Russel’s Paradox

What is Russell’s Paradox?  What is the solution to it?

Background (you will need to know to understand the answer):

Russell’s Paradox arises when sets get “too big” and sets contain sets.  It is possible for sets to contain sets, but not all such combinations are acceptable.  We will now explain how the idea of a “set containing a set” can be problematic.

To start, first notice that many sets, even if they are infinite in size, can generally be expressed in English sentences containing a few words.  For example, “The set of all even numbers” is a sentence describing an infinite set—the even numbers—and the description should be very clear to anyone, even someone in the second grade.  Yet this description only takes six words!  (Side point:  In general mathematicians like to be very terse, and the brevity of mathematical statements can confuse people who are not used to paying attention to the detail and exact meaning of every word—an absolute necessity in mathematics.)  In spite of the tendency towards terseness, there are some sets that might take many words to describe, for example, consider this set:  “Let K = the set of all people who (1) were born in New York, (2) have red hair, (3) moved to California after age 10, (4) drive a Ford, (5) did not graduate college, (6) like to follow football games on television, (7) like Big Macs, (8) own a computer, etc. “  If we were to list 100 different conditions, even using terse wording, the description would certainly be over 100 words long.  Of course, it could be there is no person on earth who meets all 100 conditions, especially if some of them are rare, such as (over 6 feet 5 finches tall).  While that one condition might be met by some people, the number of people meeting this condition might be relatively small, so it could be there is no one who meets all 100 conditions.  If this is the case, then K, the set described is the empty set, but we would not know that without a survey unless we created a ridiculous condition, such as the person must be over 10 feet tall.  In short, this set could very well not be the empty set, but the description could be very long—over 100 words.

Now let H be the set of all sets that can be described in an English sentence containing less than 100 words.  By definition, the elements of H are themselves sets.  Clearly, the set K described above is not inside of H, because its description is too long.  However, all other sets mentioned above are sets that are inside of H—as well as many other sets, such as the set of real numbers, the set of rational numbers, the set of all people on earth, etc.  These sets are infinite, but their descriptions are short, so they are all inside of H.  In fact, the set H is also inside of H because the description of H above contained 17 words (which is certainly less than 100).  Thus we have something like the following H ={H, N, Z, Q, S, T, ….}  H is in fact a member of H!  This concept is counter-intuitive, because if we think a set as a collection, a collection cannot obviously contain itself.  So while it is nice to think of a set as a collection, the analogy breaks down when we deal with more complicated examples, as is so in this case.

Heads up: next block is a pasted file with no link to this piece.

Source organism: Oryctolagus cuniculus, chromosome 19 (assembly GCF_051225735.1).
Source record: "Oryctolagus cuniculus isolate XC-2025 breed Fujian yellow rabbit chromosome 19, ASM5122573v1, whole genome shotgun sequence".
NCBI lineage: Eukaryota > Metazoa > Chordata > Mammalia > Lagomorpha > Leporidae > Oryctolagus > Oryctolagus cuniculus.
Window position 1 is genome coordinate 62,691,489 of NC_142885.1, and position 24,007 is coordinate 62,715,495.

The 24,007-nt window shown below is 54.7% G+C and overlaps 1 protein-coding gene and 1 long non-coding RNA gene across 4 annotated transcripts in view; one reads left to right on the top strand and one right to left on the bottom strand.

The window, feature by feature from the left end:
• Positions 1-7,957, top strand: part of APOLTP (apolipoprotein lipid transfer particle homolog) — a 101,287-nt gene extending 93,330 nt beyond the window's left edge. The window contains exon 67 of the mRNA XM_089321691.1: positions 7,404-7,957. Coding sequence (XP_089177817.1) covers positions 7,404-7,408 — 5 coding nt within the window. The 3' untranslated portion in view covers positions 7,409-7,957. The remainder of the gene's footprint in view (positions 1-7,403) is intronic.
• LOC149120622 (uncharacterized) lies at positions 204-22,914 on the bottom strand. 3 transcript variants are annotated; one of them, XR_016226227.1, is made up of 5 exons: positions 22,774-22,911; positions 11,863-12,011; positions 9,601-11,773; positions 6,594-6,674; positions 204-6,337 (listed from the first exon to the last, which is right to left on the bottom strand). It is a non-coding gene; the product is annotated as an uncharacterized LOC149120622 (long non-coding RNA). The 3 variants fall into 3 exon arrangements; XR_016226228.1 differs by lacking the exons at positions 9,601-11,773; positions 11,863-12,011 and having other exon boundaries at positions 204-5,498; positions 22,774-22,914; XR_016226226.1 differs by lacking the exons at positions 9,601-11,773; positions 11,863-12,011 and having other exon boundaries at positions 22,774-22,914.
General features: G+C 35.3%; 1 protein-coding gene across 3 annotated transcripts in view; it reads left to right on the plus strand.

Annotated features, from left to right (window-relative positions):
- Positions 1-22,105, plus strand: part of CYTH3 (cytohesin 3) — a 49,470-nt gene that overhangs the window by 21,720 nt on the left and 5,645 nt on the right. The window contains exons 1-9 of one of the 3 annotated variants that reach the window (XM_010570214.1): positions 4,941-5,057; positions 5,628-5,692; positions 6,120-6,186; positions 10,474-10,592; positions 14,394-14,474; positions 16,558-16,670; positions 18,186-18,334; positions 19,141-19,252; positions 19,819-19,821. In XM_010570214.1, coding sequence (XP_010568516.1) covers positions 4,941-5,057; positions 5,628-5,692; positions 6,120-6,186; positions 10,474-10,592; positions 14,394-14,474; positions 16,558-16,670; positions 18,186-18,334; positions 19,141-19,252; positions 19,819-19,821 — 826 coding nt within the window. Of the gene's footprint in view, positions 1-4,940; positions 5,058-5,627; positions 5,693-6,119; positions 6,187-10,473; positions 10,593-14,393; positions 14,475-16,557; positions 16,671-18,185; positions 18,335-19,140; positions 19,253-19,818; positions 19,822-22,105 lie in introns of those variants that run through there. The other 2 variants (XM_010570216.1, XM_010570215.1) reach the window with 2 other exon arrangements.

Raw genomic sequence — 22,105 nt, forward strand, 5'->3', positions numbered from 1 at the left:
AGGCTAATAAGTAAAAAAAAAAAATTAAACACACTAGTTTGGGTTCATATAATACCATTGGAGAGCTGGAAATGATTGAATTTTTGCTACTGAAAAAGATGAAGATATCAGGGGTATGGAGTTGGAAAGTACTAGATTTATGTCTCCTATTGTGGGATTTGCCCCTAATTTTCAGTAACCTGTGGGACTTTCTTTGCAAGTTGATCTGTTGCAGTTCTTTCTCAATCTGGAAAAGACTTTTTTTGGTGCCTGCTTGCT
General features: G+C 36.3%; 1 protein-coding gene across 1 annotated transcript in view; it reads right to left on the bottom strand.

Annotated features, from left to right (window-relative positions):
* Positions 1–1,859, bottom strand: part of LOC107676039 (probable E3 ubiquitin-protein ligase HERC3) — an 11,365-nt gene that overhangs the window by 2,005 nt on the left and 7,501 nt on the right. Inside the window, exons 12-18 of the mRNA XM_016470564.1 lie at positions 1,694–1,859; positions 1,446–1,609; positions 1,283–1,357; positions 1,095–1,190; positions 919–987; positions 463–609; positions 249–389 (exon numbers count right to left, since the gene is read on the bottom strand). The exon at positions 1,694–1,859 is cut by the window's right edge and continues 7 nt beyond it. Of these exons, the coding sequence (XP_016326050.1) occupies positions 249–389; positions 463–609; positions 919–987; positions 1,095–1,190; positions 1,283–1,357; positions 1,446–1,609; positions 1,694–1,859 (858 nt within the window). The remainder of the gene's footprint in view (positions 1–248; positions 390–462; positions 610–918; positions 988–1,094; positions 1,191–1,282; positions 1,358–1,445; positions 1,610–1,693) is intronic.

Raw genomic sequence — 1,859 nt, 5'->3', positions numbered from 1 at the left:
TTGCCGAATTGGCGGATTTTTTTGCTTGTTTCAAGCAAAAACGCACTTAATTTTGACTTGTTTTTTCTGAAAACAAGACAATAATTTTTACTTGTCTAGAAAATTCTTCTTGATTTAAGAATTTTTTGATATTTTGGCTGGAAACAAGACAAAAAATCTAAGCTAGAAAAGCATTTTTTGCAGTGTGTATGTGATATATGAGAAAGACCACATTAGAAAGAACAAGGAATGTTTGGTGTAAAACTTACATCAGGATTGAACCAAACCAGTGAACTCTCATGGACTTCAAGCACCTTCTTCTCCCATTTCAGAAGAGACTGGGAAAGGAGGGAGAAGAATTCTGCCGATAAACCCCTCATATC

The Answer as it Should Appear on a Test:

Now, here is Russell’s Paradox.  All the sets we have above, or “standard” sets, such as whole numbers, natural numbers, integers, etc. we will call “ordinary” sets.  However, any set, such as H, which contains itself, we will call an “extra-ordinary” set.

Let Obe the set of all ordinary sets.  Question:  Is O  ordinary or extra-ordinary?  We will find we have a problem (contradiction) or paradox, either way we look at it.  If O  is ordinary, then since O  contains all ordinary sets (by its very definition) then it must contain itself (since it is ordinary)—and by containing itself it would then become extra-ordinary—a contradiction!  Again, if O is extra-ordinary, then O  must contain itself, by the definition of the word “extra-ordinary.”  But this fact contradicts the definition of O , since O is supposed to contain only ordinary sets, not an extra-ordinary ones!  So as a result, we cannot decide whether O is ordinary or extra-ordinary.

What is the solution to Russell’s Paradox?

The solution to this paradox, is to redefine or rethink what we mean by sets.  They are not simply any collections, but they must be limited so they do not grow too big.  There are several ways to achieve this re-definition—but most are too sophisticated to explain here.  We will explain, briefly (not in detail) the simplest method here.

We start by defining some set, which we call U, the universal set.  U could be the real numbers, natural numbers, or any other set you want it to be.  However, we cannot just create “new” sets at random.  They must be formed by certain rules—for example, by taking elements from U, by taking subsets from U, or by taking unions or intersections, or complements of these sets.  So while we can make an infinite number of sets, and we can even create a set of subsets, we can’t create “higher levels” of sets containing sets, so we stay clear of this paradox.

Questions:  Let S be the set of all sets.  Does S exist?  

Answer:  No.  It is too big.  The solution to Russell’s Paradox sets limits as to how big a set can get—and S violates those limits.  We need to have some “upper” set such as the real numbers, and all other sets are subsets of this upper set or universal set.